The entire area has a long history of cougar and black panther sightings as well. On this trip alone I spoke to three different people who, in a very nonchalant manner, described experiences with large black cats. Throw in a handful of sasquatch sightings and you have a very exciting research location. I will be sure to post updates as pictures from our cameras become available. It is going to be at least 4 weeks before I return to check on them.

Fingers crossed…

Tuesday, May 10, 2011

Invasive Red-bellied Pacu Caught in Lake Conroe

According to an article posted on the website, a red- bellied pacu (Piaractus brachyomus), a distant cousin to the piranha, was caught in Lake Conroe by a catfish angler last week.

The article, written by Howard Roden, tells the story of Kenneth Evans who was out fishing for cats on Monday May 2nd. Evans had been having pretty good luck but had no idea what he was about to run into when his rod bowed over for the ninth time that day.

“I was really startled,” he said. “I didn’t know what to think.”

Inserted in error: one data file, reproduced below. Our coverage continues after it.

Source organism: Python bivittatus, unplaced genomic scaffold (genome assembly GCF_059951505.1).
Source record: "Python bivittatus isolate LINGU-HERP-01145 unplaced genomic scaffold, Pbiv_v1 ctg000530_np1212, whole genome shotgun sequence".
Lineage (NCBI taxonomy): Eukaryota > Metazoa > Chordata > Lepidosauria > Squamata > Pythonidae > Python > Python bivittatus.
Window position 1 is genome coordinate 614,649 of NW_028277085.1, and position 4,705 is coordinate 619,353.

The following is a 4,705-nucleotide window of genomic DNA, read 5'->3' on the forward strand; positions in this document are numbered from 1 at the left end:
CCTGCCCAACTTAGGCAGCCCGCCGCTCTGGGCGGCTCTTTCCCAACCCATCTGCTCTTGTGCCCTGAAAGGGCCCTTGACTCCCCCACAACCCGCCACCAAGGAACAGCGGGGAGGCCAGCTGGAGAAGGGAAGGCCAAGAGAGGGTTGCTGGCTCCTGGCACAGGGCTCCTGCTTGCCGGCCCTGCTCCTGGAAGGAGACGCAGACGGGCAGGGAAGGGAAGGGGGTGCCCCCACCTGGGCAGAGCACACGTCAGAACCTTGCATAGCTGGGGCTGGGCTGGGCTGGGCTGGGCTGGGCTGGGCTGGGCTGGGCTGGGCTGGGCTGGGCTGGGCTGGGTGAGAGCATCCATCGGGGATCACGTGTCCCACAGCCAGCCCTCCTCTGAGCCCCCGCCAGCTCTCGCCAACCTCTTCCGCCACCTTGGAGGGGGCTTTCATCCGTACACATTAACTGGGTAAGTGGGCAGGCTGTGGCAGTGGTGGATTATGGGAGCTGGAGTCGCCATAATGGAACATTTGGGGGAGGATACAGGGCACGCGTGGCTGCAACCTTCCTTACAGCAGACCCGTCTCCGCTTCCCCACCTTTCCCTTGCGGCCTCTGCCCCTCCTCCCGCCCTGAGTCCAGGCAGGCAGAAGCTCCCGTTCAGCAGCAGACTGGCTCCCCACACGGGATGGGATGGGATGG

The fish was 13 inches long and weighed in right at 3 lbs. The body shape of the fish, the orange colored belly, and the prominent teeth led Evans to the conclusion he had landed a piranha. According to Evans, the fish made a “weird sound” and clamped down on a stick presented in front of its mouth like a pit bull.

Game Warden Brannon Menkowsky is confident the fish is a pacu and not a piranha. The teeth are the key to properly identifying the fish according to Menkowsky. The piranha has razor sharp teeth meant to rip off bite-sized chunks of flesh. The pacu, by contrast, has very human-looking teeth that are designed to crush rather than rip. Pacu can be purchased legally and often are dumped into Texas waters once they outgrow their aquariums.